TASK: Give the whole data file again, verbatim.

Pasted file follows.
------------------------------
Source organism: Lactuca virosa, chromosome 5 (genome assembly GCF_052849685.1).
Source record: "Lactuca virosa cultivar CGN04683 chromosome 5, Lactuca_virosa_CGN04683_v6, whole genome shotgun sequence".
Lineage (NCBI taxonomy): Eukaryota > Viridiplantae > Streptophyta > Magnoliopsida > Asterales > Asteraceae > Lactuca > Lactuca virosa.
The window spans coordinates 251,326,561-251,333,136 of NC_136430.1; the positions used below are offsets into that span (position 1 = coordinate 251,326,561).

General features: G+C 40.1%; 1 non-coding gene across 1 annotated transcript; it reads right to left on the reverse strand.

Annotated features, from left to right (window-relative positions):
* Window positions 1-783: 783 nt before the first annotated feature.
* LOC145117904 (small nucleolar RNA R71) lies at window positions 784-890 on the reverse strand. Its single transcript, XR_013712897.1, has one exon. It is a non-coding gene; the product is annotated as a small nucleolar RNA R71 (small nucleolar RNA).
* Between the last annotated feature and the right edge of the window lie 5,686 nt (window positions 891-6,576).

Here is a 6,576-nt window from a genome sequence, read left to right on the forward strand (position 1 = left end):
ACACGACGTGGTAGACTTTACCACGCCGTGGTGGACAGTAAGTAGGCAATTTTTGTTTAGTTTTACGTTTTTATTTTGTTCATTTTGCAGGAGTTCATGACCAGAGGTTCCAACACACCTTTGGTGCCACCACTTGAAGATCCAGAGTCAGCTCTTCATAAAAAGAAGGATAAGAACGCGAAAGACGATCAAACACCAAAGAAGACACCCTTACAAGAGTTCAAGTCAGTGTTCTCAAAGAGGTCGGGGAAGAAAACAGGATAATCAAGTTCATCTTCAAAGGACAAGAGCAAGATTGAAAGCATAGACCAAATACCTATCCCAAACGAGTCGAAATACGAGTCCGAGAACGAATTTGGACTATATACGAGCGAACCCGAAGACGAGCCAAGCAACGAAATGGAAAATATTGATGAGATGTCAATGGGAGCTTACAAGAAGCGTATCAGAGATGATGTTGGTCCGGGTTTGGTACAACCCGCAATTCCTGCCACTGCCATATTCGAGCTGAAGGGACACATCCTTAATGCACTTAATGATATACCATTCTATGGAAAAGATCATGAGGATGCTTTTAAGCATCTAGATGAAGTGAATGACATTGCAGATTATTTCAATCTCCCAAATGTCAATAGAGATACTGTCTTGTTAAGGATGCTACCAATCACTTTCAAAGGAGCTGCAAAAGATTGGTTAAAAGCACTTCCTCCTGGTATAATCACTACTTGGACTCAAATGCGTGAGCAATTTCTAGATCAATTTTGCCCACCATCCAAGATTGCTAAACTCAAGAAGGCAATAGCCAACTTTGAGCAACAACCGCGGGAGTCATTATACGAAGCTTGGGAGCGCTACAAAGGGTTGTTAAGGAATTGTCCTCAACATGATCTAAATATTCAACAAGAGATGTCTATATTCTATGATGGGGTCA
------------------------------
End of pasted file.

Source organism: Lactuca virosa, chromosome 5 (genome assembly GCF_052849685.1).
Source record: "Lactuca virosa cultivar CGN04683 chromosome 5, Lactuca_virosa_CGN04683_v6, whole genome shotgun sequence".
Lineage (NCBI taxonomy): Eukaryota > Viridiplantae > Streptophyta > Magnoliopsida > Asterales > Asteraceae > Lactuca > Lactuca virosa.
The window spans coordinates 251,326,561-251,333,136 of NC_136430.1; the positions used below are offsets into that span (position 1 = coordinate 251,326,561).

General features: G+C 40.1%; 1 non-coding gene across 1 annotated transcript; it reads right to left on the reverse strand.

Annotated features, from left to right (window-relative positions):
* Window positions 1-783: 783 nt before the first annotated feature.
* LOC145117904 (small nucleolar RNA R71) lies at window positions 784-890 on the reverse strand. Its single transcript, XR_013712897.1, has one exon. It is a non-coding gene; the product is annotated as a small nucleolar RNA R71 (small nucleolar RNA).
* Between the last annotated feature and the right edge of the window lie 5,686 nt (window positions 891-6,576).

Here is a 6,576-nt window from a genome sequence, read left to right on the forward strand (position 1 = left end):
ACACGACGTGGTAGACTTTACCACGCCGTGGTGGACAGTAAGTAGGCAATTTTTGTTTAGTTTTACGTTTTTATTTTGTTCATTTTGCAGGAGTTCATGACCAGAGGTTCCAACACACCTTTGGTGCCACCACTTGAAGATCCAGAGTCAGCTCTTCATAAAAAGAAGGATAAGAACGCGAAAGACGATCAAACACCAAAGAAGACACCCTTACAAGAGTTCAAGTCAGTGTTCTCAAAGAGGTCGGGGAAGAAAACAGGATAATCAAGTTCATCTTCAAAGGACAAGAGCAAGATTGAAAGCATAGACCAAATACCTATCCCAAACGAGTCGAAATACGAGTCCGAGAACGAATTTGGACTATATACGAGCGAACCCGAAGACGAGCCAAGCAACGAAATGGAAAATATTGATGAGATGTCAATGGGAGCTTACAAGAAGCGTATCAGAGATGATGTTGGTCCGGGTTTGGTACAACCCGCAATTCCTGCCACTGCCATATTCGAGCTGAAGGGACACATCCTTAATGCACTTAATGATATACCATTCTATGGAAAAGATCATGAGGATGCTTTTAAGCATCTAGATGAAGTGAATGACATTGCAGATTATTTCAATCTCCCAAATGTCAATAGAGATACTGTCTTGTTAAGGATGCTACCAATCACTTTCAAAGGAGCTGCAAAAGATTGGTTAAAAGCACTTCCTCCTGGTATAATCACTACTTGGACTCAAATGCGTGAGCAATTTCTAGATCAATTTTGCCCACCATCCAAGATTGCTAAACTCAAGAAGGCAATAGCCAACTTTGAGCAACAACCGCGGGAGTCATTATACGAAGCTTGGGAGCGCTACAAAGGGTTGTTAAGGAATTGTCCTCAACATGATCTAAATATTCAACAAGAGATGTCTATATTCTATGATGGGGTCA